Monday, January 22, 2007

Immigrants Mistreated, Report Says

By Spencer S. Hsu
Washington Post Staff Writer
Wednesday, January 17, 2007; Page A08

U.S. authorities mistreated suspected illegal immigrants at five prisons and jails nationwide, violating federal standards meant to ensure safe and humane custody, according to a government report released yesterday.

U.S. Immigration and Customs Enforcement (ICE) officials and contractors denied timely medical treatment to some of the immigrants, failed to disclose and justify disciplinary actions against them, and improperly limited access to relatives, lawyers and immigration authorities, according to the Department of Homeland Security inspector general.

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Detention officers failed to establish a system to report abuse and violated health and safety rules by neglecting to monitor prisoners on hunger strikes or suicide watches and by serving undercooked food, the report said.

The report comes amid a sharp increase in illegal immigrants in U.S. detention as Congress and the Bush administration debate an overhaul of immigration laws and promise tougher enforcement of existing laws. Civil liberties and immigrant advocacy groups are stepping up scrutiny of conditions. Jorge Bustamante, the U.N. special rapporteur on human rights of immigrants, has asked to visit U.S. detention centers next month.

Critics of the agency called the report disappointing, contending that it watered down recommendations and ignored the most serious allegations of abuse collected since June 2004, which they said included physical beatings, medical neglect, food shortages and mixing of illegal immigrants in administrative custody with criminals.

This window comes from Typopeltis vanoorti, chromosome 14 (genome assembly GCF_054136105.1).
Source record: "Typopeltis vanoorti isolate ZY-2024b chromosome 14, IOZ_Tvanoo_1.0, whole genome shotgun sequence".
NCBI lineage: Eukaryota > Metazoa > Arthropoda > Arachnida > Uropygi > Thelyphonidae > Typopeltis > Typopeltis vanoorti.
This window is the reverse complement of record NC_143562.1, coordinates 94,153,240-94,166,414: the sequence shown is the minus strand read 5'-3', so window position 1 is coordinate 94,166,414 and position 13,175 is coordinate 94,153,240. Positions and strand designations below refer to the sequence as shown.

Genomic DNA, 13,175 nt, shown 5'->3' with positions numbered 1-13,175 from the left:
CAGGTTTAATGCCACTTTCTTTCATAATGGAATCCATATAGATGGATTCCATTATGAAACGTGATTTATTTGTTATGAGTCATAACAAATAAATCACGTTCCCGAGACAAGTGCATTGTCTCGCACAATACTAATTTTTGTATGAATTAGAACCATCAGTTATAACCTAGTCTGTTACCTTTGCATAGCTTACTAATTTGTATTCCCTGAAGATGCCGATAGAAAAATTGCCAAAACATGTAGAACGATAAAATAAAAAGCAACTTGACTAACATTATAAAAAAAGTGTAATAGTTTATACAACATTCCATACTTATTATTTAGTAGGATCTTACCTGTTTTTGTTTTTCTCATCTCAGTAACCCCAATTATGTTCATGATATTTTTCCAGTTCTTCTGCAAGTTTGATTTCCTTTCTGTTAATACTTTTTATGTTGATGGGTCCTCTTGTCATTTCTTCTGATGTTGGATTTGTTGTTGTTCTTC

"It took two years for them to come out with this? It's incredibly disappointing," said Judy Rabinovitz, a lawyer with the ACLU immigrants rights project.

Eric Lerner, a spokesman for the New Jersey Civil Rights Defense Committee, called the report a "whitewash" that was delayed to suppress controversy. Bryan Lonegan, a lawyer with the Legal Aid Society in New York City, said that DHS has not designated 38 detention standards implemented since 2000 as federal regulations, making them unenforceable.

A spokeswoman for Richard L. Skinner, the DHS inspector general, said the report was delayed because its scope was reduced.

In a written response to the report, DHS Assistant Secretary Julie L. Myers concurred at least partly with nine of 13 findings and promised changes. But she said they "do not indicate any systemic failure" at nearly 400 facilities where ICE is authorized to house as many as 27,500 people a night, because they were based on individual allegations at a small sample of sites.

ICE operations are "generally in compliance with its National Detention Standards," Myers said.

The audit examined the U.S.-owned and operated Krome Service Processing Center in Miami, a contract Corrections Corporation of American facility in San Diego, and local jails and prisons in Berks County, Pa., and Hudson and Passaic counties, N.J.

In December 2005, ICE ordered all suspected illegal immigrants removed from the Passaic jail in Paterson, N.J., after a string of critical news accounts, including the disclosure that guards used police dogs against prisoners. DHS has since barred that practice.

Although illegal immigrants are held on administrative grounds and are supposed to be segregated by high, medium and low risk, authorities often house them together with criminals, the report said.

Many contract and state and local correction officers were unaware of separate U.S. standards for detained immigrants, the 54-page report noted. ICE itself overlooks violations in annual inspections, the report said. "A final rating of Acceptable was given to all five detention facilities," the report said. "However, our review of the five facilities identified instances of non-compliance . . . that were not identified during the ICE annual inspection."

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